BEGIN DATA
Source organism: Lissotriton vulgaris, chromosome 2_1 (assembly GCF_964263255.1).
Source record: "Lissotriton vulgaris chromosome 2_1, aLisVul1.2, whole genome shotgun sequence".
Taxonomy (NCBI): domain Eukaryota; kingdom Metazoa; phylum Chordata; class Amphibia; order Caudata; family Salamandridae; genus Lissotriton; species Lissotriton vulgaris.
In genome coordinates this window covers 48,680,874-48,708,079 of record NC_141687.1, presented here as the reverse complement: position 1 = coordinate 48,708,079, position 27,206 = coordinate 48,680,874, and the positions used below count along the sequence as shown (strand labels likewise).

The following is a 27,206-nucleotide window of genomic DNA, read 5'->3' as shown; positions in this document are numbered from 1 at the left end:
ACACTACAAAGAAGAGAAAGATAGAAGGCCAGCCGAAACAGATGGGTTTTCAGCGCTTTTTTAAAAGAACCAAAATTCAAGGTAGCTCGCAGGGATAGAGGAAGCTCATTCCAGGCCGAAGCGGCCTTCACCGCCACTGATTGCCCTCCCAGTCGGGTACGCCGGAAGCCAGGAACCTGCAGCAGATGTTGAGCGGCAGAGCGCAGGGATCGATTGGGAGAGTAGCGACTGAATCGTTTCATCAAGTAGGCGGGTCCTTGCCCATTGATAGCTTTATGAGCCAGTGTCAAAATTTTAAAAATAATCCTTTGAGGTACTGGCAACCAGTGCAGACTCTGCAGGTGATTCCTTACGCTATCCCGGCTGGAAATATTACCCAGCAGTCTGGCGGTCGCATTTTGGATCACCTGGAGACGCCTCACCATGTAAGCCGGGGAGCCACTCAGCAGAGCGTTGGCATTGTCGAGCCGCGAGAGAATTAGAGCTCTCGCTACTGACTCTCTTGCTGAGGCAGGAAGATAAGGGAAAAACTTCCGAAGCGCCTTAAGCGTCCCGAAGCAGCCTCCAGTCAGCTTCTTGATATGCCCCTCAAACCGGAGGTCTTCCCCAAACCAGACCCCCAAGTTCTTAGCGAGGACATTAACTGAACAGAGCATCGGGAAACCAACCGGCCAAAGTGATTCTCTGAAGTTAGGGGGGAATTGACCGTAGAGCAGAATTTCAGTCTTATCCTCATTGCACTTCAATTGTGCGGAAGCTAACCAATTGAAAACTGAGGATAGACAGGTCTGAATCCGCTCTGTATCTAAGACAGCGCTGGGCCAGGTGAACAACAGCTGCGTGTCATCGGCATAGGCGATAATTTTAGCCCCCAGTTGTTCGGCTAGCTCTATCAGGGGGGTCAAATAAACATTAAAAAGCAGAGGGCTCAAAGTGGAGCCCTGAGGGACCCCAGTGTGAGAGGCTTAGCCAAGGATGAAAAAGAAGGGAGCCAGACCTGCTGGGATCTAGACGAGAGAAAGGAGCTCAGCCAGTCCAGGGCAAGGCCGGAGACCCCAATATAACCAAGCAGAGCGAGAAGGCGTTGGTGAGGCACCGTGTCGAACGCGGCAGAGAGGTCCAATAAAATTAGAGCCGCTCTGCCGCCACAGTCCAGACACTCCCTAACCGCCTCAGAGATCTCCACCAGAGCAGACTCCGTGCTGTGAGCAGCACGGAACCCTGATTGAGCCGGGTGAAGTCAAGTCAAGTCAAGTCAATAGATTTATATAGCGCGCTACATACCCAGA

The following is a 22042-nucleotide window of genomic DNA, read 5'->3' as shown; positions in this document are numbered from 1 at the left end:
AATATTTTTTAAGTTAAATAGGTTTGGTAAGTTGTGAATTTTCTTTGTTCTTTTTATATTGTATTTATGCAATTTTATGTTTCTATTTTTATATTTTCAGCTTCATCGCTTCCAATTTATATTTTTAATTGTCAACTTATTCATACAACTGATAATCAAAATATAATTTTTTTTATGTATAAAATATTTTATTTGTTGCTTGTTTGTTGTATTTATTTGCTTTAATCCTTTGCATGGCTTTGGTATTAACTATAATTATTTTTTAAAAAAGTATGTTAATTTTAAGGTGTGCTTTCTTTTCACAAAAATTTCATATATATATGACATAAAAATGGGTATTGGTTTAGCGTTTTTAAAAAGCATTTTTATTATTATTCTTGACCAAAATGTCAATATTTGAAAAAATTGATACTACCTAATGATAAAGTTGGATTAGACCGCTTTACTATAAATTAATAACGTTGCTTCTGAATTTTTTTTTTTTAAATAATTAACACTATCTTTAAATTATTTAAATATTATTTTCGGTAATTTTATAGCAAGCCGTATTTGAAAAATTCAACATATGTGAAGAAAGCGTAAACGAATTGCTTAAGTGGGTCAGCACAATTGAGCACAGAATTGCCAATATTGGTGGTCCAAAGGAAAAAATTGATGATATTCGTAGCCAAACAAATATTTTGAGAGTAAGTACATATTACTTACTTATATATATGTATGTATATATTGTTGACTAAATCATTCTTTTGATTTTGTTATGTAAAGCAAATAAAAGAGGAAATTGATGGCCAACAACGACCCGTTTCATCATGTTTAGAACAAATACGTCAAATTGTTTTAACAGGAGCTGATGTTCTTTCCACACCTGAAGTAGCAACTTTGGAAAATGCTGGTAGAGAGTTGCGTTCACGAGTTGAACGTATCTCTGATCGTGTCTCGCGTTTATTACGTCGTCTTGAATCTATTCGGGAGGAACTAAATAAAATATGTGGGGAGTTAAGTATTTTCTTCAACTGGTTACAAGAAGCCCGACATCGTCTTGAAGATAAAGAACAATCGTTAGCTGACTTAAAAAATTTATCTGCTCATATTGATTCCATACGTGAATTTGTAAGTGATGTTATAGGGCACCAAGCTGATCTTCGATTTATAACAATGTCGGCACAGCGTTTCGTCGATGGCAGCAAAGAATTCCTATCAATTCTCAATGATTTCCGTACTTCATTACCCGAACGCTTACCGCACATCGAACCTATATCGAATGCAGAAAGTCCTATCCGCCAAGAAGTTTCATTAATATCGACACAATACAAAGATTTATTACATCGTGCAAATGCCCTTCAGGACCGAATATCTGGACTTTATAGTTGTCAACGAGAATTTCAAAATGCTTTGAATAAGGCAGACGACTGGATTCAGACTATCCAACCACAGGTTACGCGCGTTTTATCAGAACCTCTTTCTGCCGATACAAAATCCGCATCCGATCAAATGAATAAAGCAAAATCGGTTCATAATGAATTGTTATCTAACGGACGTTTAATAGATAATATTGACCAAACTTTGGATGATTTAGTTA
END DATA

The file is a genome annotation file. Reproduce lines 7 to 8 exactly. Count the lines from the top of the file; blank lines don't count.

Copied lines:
The following is a 22042-nucleotide window of genomic DNA, read 5'->3' as shown; positions in this document are numbered from 1 at the left end:
AATATTTTTTAAGTTAAATAGGTTTGGTAAGTTGTGAATTTTCTTTGTTCTTTTTATATTGTATTTATGCAATTTTATGTTTCTATTTTTATATTTTCAGCTTCATCGCTTCCAATTTATATTTTTAATTGTCAACTTATTCATACAACTGATAATCAAAATATAATTTTTTTTATGTATAAAATATTTTATTTGTTGCTTGTTTGTTGTATTTATTTGCTTTAATCCTTTGCATGGCTTTGGTATTAACTATAATTATTTTTTAAAAAAGTATGTTAATTTTAAGGTGTGCTTTCTTTTCACAAAAATTTCATATATATATGACATAAAAATGGGTATTGGTTTAGCGTTTTTAAAAAGCATTTTTATTATTATTCTTGACCAAAATGTCAATATTTGAAAAAATTGATACTACCTAATGATAAAGTTGGATTAGACCGCTTTACTATAAATTAATAACGTTGCTTCTGAATTTTTTTTTTTTAAATAATTAACACTATCTTTAAATTATTTAAATATTATTTTCGGTAATTTTATAGCAAGCCGTATTTGAAAAATTCAACATATGTGAAGAAAGCGTAAACGAATTGCTTAAGTGGGTCAGCACAATTGAGCACAGAATTGCCAATATTGGTGGTCCAAAGGAAAAAATTGATGATATTCGTAGCCAAACAAATATTTTGAGAGTAAGTACATATTACTTACTTATATATATGTATGTATATATTGTTGACTAAATCATTCTTTTGATTTTGTTATGTAAAGCAAATAAAAGAGGAAATTGATGGCCAACAACGACCCGTTTCATCATGTTTAGAACAAATACGTCAAATTGTTTTAACAGGAGCTGATGTTCTTTCCACACCTGAAGTAGCAACTTTGGAAAATGCTGGTAGAGAGTTGCGTTCACGAGTTGAACGTATCTCTGATCGTGTCTCGCGTTTATTACGTCGTCTTGAATCTATTCGGGAGGAACTAAATAAAATATGTGGGGAGTTAAGTATTTTCTTCAACTGGTTACAAGAAGCCCGACATCGTCTTGAAGATAAAGAACAATCGTTAGCTGACTTAAAAAATTTATCTGCTCATATTGATTCCATACGTGAATTTGTAAGTGATGTTATAGGGCACCAAGCTGATCTTCGATTTATAACAATGTCGGCACAGCGTTTCGTCGATGGCAGCAAAGAATTCCTATCAATTCTCAATGATTTCCGTACTTCATTACCCGAACGCTTACCGCACATCGAACCTATATCGAATGCAGAAAGTCCTATCCGCCAAGAAGTTTCATTAATATCGACACAATACAAAGATTTATTACATCGTGCAAATGCCCTTCAGGACCGAATATCTGGACTTTATAGTTGTCAACGAGAATTTCAAAATGCTTTGAATAAGGCAGACGACTGGATTCAGACTATCCAACCACAGGTTACGCGCGTTTTATCAGAACCTCTTTCTGCCGATACAAAATCCGCATCCGATCAAATGAATAAAGCAAAATCGGTTCATAATGAATTGTTATCTAACGGACGTTTAATAGATAATATTGACCAAACTTTGGATGATTTAGTTA